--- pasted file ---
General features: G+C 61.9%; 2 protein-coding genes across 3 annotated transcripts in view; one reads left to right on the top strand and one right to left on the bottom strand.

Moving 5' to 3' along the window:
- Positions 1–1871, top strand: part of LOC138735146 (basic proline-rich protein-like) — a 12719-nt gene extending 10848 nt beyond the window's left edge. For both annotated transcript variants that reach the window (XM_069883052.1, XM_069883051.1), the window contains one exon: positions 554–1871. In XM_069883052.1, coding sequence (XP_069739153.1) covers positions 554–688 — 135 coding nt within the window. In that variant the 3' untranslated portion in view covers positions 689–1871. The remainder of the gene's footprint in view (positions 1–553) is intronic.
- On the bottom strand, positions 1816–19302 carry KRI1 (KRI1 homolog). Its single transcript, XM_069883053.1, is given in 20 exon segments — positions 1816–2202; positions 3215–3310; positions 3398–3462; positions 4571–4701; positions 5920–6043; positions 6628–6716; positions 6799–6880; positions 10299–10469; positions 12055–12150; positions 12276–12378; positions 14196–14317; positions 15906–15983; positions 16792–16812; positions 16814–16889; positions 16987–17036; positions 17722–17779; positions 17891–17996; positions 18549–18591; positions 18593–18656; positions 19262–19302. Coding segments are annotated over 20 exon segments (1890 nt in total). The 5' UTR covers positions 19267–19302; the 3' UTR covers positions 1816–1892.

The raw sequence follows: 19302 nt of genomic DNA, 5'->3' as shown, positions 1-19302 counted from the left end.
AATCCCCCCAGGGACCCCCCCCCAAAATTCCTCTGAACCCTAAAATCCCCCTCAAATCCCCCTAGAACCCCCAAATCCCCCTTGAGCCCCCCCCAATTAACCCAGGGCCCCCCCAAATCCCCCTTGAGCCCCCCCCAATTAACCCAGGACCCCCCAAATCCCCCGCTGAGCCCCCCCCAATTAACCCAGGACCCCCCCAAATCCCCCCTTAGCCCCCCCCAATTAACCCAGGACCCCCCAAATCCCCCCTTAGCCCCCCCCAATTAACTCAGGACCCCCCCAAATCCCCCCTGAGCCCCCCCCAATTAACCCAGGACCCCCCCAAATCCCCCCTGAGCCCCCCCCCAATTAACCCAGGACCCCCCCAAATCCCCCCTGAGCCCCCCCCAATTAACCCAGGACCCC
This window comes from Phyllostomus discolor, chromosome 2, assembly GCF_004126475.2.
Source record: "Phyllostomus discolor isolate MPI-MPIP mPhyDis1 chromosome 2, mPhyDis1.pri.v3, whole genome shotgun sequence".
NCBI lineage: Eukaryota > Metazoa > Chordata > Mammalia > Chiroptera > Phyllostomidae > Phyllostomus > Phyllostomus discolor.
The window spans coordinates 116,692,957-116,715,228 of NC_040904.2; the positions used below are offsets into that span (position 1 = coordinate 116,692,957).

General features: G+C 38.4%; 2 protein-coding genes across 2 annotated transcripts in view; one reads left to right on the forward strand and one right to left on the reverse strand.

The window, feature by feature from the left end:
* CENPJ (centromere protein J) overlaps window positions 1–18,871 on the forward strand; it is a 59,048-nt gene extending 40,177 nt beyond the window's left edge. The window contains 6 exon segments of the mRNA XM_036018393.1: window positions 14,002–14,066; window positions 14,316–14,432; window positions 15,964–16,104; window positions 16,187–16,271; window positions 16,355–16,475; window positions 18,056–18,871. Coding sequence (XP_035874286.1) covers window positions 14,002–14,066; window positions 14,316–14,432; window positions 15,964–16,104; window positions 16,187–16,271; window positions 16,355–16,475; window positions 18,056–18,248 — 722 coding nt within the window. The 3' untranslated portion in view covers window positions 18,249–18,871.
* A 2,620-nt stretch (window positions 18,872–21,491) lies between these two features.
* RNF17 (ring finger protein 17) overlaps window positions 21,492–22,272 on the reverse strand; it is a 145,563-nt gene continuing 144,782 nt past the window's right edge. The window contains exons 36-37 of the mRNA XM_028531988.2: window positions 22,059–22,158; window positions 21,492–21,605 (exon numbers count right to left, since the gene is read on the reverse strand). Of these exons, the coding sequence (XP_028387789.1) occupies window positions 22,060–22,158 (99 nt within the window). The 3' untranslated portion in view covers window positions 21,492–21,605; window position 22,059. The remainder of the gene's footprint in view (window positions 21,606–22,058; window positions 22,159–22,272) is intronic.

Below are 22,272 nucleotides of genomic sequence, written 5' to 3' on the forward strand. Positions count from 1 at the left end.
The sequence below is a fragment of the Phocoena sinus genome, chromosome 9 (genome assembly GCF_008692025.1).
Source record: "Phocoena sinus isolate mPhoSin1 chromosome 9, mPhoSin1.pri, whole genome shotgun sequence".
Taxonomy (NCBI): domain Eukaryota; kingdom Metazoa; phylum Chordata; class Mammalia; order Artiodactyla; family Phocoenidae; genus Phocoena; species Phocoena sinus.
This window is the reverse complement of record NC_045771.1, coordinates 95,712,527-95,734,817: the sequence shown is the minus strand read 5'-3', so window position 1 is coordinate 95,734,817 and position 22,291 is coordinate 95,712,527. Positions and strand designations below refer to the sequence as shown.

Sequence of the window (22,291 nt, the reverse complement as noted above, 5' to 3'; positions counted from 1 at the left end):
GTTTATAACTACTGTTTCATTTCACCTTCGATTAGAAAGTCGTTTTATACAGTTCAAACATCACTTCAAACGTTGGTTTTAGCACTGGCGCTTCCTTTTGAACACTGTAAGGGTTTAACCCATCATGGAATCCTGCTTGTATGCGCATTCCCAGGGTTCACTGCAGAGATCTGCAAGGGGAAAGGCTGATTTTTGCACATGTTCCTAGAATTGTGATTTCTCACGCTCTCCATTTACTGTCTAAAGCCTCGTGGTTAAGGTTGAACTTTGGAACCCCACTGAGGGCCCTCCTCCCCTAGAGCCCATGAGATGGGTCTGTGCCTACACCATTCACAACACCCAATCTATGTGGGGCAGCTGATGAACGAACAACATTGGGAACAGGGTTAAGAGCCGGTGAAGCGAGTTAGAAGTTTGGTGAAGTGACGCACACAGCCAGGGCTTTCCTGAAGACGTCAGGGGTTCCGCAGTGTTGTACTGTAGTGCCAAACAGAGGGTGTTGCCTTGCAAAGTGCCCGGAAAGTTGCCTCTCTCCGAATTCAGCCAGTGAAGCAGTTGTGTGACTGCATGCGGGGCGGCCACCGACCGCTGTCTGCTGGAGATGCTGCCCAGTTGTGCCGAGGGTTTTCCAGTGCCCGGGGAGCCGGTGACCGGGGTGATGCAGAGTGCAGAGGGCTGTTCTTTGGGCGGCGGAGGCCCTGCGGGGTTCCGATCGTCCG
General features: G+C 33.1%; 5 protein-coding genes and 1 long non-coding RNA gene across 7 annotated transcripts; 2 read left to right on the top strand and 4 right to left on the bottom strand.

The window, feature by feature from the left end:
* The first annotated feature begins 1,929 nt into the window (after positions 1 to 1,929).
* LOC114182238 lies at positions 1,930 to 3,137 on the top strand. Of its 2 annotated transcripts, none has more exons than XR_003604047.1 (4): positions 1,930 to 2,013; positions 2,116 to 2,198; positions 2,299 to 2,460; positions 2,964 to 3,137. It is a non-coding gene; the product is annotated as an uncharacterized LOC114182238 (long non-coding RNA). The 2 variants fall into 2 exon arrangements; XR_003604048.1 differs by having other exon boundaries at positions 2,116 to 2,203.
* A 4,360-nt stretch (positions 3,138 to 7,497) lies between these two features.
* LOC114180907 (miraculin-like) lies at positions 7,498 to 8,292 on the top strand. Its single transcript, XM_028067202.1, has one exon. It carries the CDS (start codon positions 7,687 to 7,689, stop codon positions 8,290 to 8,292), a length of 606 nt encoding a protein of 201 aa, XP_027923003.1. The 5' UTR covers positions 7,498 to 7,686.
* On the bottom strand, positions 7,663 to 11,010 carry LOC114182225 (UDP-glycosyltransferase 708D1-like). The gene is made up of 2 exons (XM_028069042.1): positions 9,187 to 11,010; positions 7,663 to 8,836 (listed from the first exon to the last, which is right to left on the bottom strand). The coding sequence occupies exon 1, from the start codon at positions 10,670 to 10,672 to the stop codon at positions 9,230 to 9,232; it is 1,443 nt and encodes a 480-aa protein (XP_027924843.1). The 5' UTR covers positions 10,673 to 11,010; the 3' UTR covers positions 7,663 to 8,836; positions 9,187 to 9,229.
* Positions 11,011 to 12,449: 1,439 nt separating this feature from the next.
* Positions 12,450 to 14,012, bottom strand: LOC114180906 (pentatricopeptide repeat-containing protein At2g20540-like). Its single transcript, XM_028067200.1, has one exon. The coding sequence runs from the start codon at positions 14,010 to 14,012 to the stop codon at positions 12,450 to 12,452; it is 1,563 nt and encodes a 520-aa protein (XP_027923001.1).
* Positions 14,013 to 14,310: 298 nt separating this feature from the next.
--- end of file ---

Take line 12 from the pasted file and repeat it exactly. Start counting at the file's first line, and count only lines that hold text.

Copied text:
The window, feature by feature from the left end: